It delivered cost savings to a Northern North Sea operator client that many in the offshore industry dream of but can’t get anywhere near.
The bill was £2.5million compared to £8.4-27.3million, had diver-based solutions been conventionally applied.
And its marriage of rope access techniques with subsea remote intervention fits perfectly the kind of imaginative solutions that are required to enable ageing production assets to remain viable in an energy province renowned for high costs.
“This is really about collaboration and how effective it can be,” said SETS MD Chris Tierney.
“A lot of the industry’s been discussing collaboration over the last two years but the reality is that it’s not really been happening.
“Contractors are the ones who seem to be driving this; not the operators and others who stand to benefit the most.
“Some of it happens by accident and that applies to us too. SETS was approached by a client (operator) to look at what had historically been a subsea problem and come up with a different way of carrying out inspection, cleaning and repairs.”
In essence, this task was about eliminating the most expensive piece of hardware from the equation . . . a dive/ROV support vessel.
What if the work could be done directly off the platform without interrupting production and routine well intervention operations?
SETS has a lot of intervention experience within its team, including from the operator’s side and the cost reduction drivers that go with.
Tierney: “Replacing the vessel became quite easy because the work we had been asked to do was close by the platform; the challenge was to come up with a method of delivering the solution by working with TRAC.”
Jan Stander, business delivery manager at TRAC, said: “Working together, we looked at different aspects of tooling; SETS went out to the market to look at technologies that existed and set out to change that.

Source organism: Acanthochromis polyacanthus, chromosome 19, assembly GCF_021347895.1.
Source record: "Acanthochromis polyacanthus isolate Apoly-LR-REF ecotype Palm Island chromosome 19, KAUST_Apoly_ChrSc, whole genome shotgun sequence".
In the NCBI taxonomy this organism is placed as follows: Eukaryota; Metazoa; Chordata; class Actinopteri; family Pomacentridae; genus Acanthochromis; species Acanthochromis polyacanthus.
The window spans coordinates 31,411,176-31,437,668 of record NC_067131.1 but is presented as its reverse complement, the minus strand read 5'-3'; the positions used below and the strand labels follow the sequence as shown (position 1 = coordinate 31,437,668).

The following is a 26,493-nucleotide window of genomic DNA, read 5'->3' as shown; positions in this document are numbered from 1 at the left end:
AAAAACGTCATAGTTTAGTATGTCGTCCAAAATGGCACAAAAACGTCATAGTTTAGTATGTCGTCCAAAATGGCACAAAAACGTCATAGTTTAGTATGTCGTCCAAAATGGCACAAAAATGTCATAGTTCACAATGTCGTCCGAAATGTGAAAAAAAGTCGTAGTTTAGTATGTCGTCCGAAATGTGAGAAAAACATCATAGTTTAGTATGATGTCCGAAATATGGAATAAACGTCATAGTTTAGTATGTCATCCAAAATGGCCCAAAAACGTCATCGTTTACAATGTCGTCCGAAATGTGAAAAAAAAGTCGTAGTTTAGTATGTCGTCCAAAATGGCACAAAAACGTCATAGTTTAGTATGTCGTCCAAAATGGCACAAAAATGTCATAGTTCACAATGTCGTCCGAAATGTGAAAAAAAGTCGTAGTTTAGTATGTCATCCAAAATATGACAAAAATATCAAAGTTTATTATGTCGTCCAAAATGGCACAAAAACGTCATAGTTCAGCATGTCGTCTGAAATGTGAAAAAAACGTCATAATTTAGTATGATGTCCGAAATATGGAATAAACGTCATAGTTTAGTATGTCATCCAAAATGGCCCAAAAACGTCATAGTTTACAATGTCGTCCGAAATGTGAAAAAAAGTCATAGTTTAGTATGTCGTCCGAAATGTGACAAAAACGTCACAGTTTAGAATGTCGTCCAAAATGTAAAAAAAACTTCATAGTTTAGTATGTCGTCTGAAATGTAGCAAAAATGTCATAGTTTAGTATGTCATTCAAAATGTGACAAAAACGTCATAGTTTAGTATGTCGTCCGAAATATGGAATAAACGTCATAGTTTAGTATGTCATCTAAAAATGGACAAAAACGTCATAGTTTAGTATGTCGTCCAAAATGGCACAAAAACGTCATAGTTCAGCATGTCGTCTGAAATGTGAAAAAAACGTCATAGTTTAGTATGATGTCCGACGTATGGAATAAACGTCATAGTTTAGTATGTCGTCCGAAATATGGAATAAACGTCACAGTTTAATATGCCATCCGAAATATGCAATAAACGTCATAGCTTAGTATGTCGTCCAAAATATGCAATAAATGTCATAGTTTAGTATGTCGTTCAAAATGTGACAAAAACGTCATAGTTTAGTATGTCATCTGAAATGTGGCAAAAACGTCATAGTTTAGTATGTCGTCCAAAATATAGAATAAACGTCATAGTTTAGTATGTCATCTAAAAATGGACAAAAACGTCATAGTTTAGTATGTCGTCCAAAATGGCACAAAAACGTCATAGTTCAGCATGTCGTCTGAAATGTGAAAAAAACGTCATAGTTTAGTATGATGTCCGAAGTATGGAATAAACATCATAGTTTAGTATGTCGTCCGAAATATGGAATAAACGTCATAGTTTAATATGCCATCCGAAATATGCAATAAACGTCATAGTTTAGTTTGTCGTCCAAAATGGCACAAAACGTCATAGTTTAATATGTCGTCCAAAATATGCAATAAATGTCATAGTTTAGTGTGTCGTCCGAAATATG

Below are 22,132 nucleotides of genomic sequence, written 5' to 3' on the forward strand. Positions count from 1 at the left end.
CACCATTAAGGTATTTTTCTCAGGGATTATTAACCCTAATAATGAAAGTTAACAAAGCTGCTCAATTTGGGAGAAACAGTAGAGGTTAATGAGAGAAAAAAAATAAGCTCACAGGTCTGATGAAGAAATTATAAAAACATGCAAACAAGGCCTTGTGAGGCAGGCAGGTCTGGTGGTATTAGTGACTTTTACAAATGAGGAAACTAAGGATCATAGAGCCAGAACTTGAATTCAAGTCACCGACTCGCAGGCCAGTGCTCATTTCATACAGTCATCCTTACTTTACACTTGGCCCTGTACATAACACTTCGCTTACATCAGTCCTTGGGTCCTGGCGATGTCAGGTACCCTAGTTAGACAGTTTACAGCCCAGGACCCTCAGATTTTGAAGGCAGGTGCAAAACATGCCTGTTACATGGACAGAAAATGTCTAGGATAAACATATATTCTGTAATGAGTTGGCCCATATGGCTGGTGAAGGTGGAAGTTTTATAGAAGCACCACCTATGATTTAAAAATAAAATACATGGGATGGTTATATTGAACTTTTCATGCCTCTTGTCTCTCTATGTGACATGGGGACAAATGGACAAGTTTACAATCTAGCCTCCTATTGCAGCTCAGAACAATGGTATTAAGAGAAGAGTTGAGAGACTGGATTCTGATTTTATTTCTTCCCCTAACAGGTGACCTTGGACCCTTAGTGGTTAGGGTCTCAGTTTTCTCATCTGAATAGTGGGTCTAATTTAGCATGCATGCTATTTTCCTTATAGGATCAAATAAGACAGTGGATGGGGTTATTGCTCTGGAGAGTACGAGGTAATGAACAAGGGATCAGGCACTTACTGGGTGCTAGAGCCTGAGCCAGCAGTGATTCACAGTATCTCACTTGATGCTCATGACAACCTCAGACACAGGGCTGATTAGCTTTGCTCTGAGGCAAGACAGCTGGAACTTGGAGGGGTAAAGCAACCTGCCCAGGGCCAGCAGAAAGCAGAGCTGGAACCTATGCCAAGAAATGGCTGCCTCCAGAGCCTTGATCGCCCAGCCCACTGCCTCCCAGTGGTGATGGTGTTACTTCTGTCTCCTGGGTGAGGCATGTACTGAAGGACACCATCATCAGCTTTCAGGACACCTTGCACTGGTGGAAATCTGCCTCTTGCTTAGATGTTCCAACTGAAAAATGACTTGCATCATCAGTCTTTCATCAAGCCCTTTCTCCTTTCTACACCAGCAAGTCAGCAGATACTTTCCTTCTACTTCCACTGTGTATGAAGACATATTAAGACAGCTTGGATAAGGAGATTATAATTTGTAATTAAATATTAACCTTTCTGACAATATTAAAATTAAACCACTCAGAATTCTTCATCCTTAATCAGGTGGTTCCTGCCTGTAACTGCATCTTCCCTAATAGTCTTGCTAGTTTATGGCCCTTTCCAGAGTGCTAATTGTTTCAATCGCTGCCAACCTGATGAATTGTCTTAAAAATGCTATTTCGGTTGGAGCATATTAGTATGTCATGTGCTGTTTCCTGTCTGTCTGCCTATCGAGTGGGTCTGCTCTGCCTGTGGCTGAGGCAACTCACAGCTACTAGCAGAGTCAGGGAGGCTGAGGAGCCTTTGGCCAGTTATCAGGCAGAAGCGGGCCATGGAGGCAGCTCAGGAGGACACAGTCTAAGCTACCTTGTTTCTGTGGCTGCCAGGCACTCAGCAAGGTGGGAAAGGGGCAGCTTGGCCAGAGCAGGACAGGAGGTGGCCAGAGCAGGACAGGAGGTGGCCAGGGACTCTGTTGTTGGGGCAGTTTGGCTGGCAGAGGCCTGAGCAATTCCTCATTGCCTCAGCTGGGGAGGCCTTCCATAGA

“Then we developed and tested both the tooling needed and the way of delivering that tooling down to the worksite. It became a natural progression and was very successful.”
“Initially, taking existing technologies and deploying them using rope access techniques proved to be a bit more of a stretch than we anticipated.
“So new tools were developed to enable the deployment of remote cleaning, inspection and applying repairs required.”
That tooling included developing a split clamping device call the “donut”, a lifting aid that gave a repeatable means of deploying equipment in exactly the same way on every location.
This cut down the amount of upfront engineering time that might otherwise have been needed.
Stander said: “Two teams of four rope access technicians plus supervisors carried out the work on the platform’s conductors.
“A cleaning team would start off; once they were done the second team came in behind to carry out the repairs. TRAC’s total headcount offshore was just 11.”
The actual work location on the conductors was at minus 12m and the tooling was deployed from a location 16m above the splash zone.
Once the equipment was delivered to site subsea, tooling cameras helped to confirm positioning, supporting the rope access team suspended above the work location.
A subsea laser to take metrology readings between various components was used to inform as to which type of repair should be deployed if required.
The team mobilised early August and completed mid-October.
The client thought that eight conductors needed looking at and possibly repaired but things turned out a little different.
Stander said: “It was taking one day for cleaning and inspection and giving the client results once we were actually on site. Then it was one day for installing one type of clamp and two days to instal another type of clamp. Within four days we were rigged up, inspected and derigged from the actual conductor itself.
“We inspected a total of 14 and installed repairs to seven of them.
“This sort of work is important to any operator planning the late life of an asset, including whether it is worthwhile carrying out actual repairs to conductors.”
What’s the future for this collaboration?
“We’re concentrating on making other operators aware that the approach used by SETS with TRAC works well,” said Tierney.
“We’re already discussing other types of workscope where we can work this way.
“We have the team; it’s a matter of looking to see what else we can do using TRAC essentially as our vessel and the engineering team delivering IRM/Opex solutions below the waterline.”
Stander and Tierney are clear; there’s a growing interest in what SETS with TRAC achieved.
The people who control the budgets within operators are more willing to listen than in the past.
Traditionally the budget for this sort of thing would simply go to subsea and they would go and hire the DSVs. Not any more, it seems.